The Paul and Daisy Soros Fellowship for New Americans
Paul and Daisy Soros, Hungarian immigrants and American philanthropists, established their fellowship program for New Americans in December 1997 with a charitable trust of fifty million dollars. Their reasons for doing so were several. They wished to "give back" to the country that had afforded them and their children such great opportunities and felt a fellowship program was an appropriate vehicle. They also felt that assisting young New Americans at critical points in their educations was an unmet need. Finally, they wished to call attention of all Americans to the extensive and diverse contributions of New Americans to the quality of life in this country.
The program of fellowships they shaped has the following characteristics:
- It honors and supports the graduate educations of 30 New Americans – permanent residents or naturalized citizens if born abroad; otherwise children of naturalized citizen parents -- each year.
- At the time of their selection, fellows must be college seniors or early in the graduate programs for which they request support.
- Each fellow receives tuition and living expenses that can total as much as $90,000 over two academic years.
- Fellows can study in any degree-granting program in any field at any university in the United States.
- Fellows are selected on the basis of merit – the specific criteria emphasize creativity, originality, initiative and sustained accomplishment in annual national competitions. Candidates apply directly. The program does not depend on recommendations from universities or regional screening. Neither financial need nor distributive considerations are taken into account in the selection process.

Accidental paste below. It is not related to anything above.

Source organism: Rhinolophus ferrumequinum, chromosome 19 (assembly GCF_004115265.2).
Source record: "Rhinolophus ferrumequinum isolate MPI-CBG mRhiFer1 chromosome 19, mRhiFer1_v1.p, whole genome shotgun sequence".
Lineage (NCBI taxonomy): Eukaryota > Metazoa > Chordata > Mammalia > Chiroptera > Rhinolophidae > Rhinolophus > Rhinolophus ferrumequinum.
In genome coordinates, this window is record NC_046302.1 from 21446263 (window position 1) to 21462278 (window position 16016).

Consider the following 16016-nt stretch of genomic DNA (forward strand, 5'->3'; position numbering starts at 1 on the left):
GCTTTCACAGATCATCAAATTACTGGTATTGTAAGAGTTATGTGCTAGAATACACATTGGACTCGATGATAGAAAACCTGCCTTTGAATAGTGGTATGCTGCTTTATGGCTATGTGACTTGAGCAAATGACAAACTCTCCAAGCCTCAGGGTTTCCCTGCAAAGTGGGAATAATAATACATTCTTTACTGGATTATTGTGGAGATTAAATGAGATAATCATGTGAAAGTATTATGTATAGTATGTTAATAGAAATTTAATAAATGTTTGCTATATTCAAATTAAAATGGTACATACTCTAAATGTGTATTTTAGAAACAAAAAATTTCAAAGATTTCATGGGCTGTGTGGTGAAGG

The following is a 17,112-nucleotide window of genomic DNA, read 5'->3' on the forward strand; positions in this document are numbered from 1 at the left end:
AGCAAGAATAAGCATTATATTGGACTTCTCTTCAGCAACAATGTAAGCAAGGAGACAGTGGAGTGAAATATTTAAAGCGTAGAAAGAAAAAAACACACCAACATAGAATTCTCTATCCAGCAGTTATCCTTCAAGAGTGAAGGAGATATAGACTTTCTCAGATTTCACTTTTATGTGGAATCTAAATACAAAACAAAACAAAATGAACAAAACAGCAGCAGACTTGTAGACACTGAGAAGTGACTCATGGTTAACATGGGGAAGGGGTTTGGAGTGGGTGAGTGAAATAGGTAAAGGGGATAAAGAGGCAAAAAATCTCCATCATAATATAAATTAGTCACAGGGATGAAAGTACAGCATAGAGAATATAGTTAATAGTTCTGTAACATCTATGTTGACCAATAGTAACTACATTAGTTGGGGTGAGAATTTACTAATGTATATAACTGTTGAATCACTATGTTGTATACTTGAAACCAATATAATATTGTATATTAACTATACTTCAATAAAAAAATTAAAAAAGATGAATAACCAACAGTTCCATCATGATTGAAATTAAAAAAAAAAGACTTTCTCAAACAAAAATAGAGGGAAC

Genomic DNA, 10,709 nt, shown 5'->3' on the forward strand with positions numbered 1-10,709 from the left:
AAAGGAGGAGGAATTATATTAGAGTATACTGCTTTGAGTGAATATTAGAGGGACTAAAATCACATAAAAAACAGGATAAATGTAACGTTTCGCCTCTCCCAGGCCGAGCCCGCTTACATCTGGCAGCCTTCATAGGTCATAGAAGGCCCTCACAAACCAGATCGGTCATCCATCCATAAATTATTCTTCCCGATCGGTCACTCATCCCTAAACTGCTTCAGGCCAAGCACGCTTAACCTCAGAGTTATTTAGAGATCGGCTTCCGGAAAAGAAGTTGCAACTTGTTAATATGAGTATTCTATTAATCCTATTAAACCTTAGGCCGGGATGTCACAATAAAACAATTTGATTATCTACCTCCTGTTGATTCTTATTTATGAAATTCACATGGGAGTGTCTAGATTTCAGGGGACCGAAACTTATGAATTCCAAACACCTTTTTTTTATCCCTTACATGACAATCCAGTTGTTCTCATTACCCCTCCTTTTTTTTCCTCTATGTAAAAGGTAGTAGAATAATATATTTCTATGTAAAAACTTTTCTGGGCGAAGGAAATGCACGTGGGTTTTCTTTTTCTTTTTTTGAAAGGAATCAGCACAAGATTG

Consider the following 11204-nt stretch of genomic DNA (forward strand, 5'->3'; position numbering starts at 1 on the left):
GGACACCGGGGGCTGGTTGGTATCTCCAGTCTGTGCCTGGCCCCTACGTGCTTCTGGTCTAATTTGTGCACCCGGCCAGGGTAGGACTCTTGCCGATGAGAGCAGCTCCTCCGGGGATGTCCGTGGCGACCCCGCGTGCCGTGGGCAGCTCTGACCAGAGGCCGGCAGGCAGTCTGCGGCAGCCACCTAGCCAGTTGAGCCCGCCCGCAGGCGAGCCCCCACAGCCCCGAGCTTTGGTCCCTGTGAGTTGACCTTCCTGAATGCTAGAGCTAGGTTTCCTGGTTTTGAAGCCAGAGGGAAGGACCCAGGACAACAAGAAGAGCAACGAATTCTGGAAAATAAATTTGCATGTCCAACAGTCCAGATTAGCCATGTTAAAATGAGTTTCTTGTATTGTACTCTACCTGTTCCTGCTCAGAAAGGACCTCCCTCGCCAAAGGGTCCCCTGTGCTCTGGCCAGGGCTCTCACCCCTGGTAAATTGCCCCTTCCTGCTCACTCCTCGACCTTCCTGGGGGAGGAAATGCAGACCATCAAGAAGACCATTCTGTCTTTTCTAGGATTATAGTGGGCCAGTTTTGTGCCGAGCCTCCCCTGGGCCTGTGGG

- Each fellows attends two weekend conferences of fellows. The great majority continue to be involved with the program through regional dinners, service in the selection process for later classes, etc.
The program uses three primary criteria for selection of fellows and expects that successful candidates will give strong evidence of at least the first two of the following:
- The candidate has demonstrated creativity, originality and initiative in one or more aspects of her/his life.
- The candidate has demonstrated a commitment to and capacity for accomplishment that has required drive and sustained effort.
- The candidate has demonstrated a commitment to the values expressed in the U.S. Constitution and the Bill of Rights, This would include, but not be limited to, support of human rights and the rule of law, opposition to unwarranted encroachment on personal liberty, and advancing the responsibilities of citizenship in a free society.
In addition, the program considers two further criteria:
- The candidate gives promise of continued significant contributions. Those contributions are likely to reflect distinctive creativity, originality and initiative and will mark the candidate as a leading and influential figure within her/his fields of endeavor.
- The candidate’s graduate training is relevant to her/his long-term career goals and is of potential value in enhancing her/his future creativity and accomplishment.
To be eligible, you must be:
- A New American (a green card holder or naturalized citizen if born abroad; a child of naturalized citizens if born in this country).
- Not yet 31 years old, as of the application deadline.
- A college senior or holder of a bachelor’s degree.
- Not beyond your second year – if already enrolled – in the graduate degree program for which you request support.
Skidmore Deadline-September 15
The Office of Academic Advising
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